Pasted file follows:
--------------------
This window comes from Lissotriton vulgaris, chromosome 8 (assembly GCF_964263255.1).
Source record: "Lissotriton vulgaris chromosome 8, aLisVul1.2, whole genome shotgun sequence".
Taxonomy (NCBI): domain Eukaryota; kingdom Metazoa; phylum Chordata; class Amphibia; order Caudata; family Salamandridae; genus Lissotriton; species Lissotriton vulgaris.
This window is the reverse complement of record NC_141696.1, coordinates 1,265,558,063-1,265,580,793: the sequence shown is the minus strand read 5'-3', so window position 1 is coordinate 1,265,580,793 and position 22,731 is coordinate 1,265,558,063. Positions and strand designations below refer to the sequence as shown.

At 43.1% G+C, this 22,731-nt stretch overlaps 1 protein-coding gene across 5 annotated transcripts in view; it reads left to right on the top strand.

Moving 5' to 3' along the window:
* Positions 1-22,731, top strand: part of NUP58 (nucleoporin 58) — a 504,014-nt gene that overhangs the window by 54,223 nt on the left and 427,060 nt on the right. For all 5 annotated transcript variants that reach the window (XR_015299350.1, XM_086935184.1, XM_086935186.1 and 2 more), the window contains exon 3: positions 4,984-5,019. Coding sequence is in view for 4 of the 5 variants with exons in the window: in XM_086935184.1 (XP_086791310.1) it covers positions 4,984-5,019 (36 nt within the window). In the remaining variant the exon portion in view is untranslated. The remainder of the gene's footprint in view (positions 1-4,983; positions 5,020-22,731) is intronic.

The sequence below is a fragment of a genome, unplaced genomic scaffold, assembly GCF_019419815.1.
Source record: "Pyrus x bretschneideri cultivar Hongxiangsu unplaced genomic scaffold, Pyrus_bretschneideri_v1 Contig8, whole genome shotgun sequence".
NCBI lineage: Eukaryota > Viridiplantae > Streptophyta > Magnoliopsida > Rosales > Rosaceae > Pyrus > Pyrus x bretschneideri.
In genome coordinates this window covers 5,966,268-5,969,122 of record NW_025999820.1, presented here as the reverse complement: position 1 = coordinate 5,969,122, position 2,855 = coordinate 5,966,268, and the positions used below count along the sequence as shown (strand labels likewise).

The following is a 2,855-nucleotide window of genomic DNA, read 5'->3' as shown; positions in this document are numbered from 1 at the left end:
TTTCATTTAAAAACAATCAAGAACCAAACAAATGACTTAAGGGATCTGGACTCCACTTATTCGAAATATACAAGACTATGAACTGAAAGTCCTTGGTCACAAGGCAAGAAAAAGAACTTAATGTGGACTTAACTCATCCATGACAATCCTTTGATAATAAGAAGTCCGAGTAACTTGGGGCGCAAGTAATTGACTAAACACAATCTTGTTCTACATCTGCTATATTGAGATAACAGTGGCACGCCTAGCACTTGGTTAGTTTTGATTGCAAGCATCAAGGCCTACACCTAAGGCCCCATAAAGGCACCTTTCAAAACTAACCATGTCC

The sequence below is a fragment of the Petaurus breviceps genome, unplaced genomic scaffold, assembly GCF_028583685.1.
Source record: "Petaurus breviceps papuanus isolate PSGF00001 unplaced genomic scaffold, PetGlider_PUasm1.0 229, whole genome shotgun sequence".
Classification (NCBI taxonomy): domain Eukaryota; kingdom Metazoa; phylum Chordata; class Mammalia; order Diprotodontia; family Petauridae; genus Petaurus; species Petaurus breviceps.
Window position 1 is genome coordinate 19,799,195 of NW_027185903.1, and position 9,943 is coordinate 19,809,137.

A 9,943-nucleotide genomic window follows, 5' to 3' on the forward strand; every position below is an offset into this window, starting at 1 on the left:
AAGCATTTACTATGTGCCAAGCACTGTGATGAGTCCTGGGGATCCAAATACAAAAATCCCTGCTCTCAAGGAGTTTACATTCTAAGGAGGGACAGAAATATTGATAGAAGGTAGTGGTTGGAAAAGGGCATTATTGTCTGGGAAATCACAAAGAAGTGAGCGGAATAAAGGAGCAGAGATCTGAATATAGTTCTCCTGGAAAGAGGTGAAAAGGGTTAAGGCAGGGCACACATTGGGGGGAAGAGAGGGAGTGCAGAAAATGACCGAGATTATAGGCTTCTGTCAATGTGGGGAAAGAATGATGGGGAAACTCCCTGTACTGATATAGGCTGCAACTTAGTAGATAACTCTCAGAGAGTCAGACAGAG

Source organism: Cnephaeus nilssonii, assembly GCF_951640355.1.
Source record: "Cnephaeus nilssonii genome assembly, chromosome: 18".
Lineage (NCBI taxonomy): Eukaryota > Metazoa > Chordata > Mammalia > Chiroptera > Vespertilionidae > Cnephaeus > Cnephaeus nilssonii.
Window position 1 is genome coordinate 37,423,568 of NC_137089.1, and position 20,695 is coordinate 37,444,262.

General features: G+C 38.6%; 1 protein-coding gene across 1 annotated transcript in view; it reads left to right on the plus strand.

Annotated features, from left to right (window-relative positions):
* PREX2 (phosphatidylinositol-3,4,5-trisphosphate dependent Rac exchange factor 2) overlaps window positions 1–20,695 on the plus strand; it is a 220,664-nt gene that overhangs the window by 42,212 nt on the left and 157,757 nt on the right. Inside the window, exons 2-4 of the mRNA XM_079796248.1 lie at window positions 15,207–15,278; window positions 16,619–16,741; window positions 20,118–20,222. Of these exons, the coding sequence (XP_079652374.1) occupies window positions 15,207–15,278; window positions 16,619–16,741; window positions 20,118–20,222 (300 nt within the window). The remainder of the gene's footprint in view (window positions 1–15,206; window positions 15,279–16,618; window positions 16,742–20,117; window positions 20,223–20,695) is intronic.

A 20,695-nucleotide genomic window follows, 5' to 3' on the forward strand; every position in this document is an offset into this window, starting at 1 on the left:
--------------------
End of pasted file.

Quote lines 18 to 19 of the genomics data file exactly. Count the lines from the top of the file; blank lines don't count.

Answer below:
A 9,943-nucleotide genomic window follows, 5' to 3' on the forward strand; every position below is an offset into this window, starting at 1 on the left:
AAGCATTTACTATGTGCCAAGCACTGTGATGAGTCCTGGGGATCCAAATACAAAAATCCCTGCTCTCAAGGAGTTTACATTCTAAGGAGGGACAGAAATATTGATAGAAGGTAGTGGTTGGAAAAGGGCATTATTGTCTGGGAAATCACAAAGAAGTGAGCGGAATAAAGGAGCAGAGATCTGAATATAGTTCTCCTGGAAAGAGGTGAAAAGGGTTAAGGCAGGGCACACATTGGGGGGAAGAGAGGGAGTGCAGAAAATGACCGAGATTATAGGCTTCTGTCAATGTGGGGAAAGAATGATGGGGAAACTCCCTGTACTGATATAGGCTGCAACTTAGTAGATAACTCTCAGAGAGTCAGACAGAG